“They didn’t keep their promise, no vulnerability assessments have been carried out, and they have recently put the onus on support organisations by saying that they must complete and apply for community care assessments.”
Akhtar said the threshold for such assessments, which are based on the Social Work Scotland Act 1968, is “incredibly high” and had resulted in “people who are ill, as well as elderly people with dementia, facing destitution through eviction”.
Akhtar said that the Scottish Government also had the opportunity to make use of “radical thinking and radical action”.
She argued: “We’ve recently seen the Scottish Government take over housing from slum landlords. There are lots of large commercial units lying empty in Glasgow: there is no reason why they cannot be turned into housing – not emergency accommodation, but permanent housing.”
Cryton Chikoko, who runs a blogging site called BaRE (Battle for Racial Equality) UK and describes himself as a “survivor of the UK Home Office’s hostile environment”, has also called on Scottish politicians to turn rhetoric into action.
He said: “The whole thing goes back to the Home Office, but let me start with the politicians in Scotland. They’re well known in parliament to say that they welcome immigrants to this country. Well, now here’s a decision where people can do tangible things to help refugees and asylums seekers here in Scotland.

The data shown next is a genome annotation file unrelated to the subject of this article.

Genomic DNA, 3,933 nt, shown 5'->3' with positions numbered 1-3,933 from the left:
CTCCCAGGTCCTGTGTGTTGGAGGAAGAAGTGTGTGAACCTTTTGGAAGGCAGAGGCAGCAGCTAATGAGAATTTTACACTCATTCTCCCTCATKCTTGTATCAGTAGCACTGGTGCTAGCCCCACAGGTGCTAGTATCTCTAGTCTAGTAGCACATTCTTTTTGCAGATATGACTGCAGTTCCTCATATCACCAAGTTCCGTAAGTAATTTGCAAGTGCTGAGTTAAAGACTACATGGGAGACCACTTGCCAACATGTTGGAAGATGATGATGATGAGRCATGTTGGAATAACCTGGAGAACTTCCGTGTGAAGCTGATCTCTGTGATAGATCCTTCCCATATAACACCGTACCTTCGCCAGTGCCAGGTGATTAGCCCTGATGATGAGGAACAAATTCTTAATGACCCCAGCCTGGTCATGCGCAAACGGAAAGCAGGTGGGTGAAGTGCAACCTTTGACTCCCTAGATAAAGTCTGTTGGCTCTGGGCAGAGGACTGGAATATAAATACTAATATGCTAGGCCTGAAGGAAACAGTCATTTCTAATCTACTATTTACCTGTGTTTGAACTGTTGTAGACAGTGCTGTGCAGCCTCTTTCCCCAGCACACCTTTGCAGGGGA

“Now [the people affected by this ruling] have nowhere to go, they’ll be in the street, they have no food, nowhere to sleep.
“I think it’s time for the city council to show really that they love immigrants. We hear the politicians talk about it – these candidates for parliament who are now campaigning – they talk about ‘Scotland loves immigrants’.
“But I think this is an opportunity now to see a real reaction to this horrible judgement which will affect so many lives in this country.”
A grassroots campaign against the evictions, No Evictions Glasgow, was established earlier this year by activists from Migrants Organising for Rights and Empowerment, The Unity Centre and Living Rent, along with a number of individuals and Serco tenants.
No Evictions Glasgow said that it rejected the court’s decision and would “now look to Glasgow City Council to provide immediate and dignified accommodation to those facing street homelessness in the midst of this crisis”.
The group said it would continue to hold Serco to account for its “rogue approach”, despite the “pitiful court decision”.
A spokesperson said: “We are calling on people in our network and beyond to prepare for mass protests and civil disobedience in support of our neighbours, friends and families who will be punished by the brutal actions of Serco and the Home Office.”
No Evictions Glasgow has said it will also continue to hold Mears Group, the new contractor responsible for the provision of asylum accommodation in Glasgow, accountable for its previous public commitment not to change locks without a court order and pressure the firm to “to further commit to no lock changes under any circumstances”.